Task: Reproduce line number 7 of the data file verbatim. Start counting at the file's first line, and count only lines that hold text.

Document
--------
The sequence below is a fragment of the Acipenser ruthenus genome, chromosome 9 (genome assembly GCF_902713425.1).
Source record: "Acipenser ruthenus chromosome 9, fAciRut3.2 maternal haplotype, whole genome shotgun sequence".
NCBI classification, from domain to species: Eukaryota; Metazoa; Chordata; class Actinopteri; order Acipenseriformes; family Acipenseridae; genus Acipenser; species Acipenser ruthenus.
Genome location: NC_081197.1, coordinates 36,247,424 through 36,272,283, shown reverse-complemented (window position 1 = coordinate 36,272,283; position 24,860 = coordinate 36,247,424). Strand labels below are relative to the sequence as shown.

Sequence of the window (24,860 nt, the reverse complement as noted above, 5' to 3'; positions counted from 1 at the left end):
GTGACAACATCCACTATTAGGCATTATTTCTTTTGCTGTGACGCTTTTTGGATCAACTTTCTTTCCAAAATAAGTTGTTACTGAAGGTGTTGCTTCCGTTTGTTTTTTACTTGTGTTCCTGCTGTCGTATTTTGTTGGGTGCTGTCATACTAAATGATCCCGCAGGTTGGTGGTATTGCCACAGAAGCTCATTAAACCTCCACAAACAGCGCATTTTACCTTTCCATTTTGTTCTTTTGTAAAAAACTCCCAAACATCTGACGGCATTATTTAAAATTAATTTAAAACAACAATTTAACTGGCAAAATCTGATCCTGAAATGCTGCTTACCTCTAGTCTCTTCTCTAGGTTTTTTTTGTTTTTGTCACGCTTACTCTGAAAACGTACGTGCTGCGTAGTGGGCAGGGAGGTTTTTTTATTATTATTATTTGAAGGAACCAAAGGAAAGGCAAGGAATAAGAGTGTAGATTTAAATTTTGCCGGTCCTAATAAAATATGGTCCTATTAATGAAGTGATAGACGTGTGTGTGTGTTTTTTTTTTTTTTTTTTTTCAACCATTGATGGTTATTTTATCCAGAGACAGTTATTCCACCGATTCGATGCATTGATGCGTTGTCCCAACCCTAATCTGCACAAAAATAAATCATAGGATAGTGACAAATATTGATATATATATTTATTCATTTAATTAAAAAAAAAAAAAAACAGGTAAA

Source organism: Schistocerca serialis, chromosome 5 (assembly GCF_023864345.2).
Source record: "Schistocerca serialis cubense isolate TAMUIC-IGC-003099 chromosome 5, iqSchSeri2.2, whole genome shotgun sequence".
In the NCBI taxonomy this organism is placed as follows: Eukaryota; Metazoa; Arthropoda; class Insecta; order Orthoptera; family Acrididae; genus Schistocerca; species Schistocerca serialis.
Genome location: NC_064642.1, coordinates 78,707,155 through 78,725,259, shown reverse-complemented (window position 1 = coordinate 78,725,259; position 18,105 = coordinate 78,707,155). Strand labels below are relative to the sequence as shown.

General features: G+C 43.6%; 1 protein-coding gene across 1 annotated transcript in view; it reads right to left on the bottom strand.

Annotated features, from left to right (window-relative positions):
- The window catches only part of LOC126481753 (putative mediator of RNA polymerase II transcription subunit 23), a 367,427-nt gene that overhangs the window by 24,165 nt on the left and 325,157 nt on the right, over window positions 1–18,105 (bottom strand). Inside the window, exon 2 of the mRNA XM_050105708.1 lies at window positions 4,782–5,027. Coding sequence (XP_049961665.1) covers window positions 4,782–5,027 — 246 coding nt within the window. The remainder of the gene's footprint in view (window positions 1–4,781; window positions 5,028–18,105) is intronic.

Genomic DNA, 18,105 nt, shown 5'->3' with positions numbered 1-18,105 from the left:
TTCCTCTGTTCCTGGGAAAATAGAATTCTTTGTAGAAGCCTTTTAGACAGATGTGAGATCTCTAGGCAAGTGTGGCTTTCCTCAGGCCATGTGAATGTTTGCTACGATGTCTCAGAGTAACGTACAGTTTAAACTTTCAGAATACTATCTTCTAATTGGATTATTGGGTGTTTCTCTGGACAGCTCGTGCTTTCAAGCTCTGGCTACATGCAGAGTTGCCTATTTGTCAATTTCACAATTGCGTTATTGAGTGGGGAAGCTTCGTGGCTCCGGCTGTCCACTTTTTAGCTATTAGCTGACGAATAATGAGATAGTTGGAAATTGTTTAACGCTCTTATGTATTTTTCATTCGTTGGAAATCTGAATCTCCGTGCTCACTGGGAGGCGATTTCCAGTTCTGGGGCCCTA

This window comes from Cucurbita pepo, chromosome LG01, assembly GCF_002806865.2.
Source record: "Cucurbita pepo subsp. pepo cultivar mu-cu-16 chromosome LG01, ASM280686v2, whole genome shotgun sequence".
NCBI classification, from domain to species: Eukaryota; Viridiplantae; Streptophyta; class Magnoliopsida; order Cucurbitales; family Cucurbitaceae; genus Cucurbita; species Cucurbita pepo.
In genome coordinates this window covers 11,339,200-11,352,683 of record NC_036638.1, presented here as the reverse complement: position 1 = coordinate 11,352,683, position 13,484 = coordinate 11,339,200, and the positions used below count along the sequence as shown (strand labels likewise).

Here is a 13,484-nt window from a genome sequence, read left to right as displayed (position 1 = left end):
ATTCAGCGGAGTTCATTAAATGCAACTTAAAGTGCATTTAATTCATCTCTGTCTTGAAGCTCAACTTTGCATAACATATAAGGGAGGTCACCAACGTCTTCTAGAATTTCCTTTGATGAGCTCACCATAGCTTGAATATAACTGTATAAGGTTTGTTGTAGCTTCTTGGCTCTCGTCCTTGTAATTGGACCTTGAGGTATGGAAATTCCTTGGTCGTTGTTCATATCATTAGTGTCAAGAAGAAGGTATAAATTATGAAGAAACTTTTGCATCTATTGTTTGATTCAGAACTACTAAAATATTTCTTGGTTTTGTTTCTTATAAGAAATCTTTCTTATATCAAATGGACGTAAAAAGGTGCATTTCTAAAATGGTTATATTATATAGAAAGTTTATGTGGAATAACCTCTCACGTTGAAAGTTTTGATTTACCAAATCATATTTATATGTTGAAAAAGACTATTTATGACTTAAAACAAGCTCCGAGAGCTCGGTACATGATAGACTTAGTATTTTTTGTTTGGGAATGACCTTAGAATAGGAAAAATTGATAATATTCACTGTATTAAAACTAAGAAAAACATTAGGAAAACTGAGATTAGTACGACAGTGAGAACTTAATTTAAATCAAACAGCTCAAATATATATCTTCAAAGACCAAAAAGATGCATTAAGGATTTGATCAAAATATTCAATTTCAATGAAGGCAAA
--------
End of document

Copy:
Source organism: Schistocerca serialis, chromosome 5 (assembly GCF_023864345.2).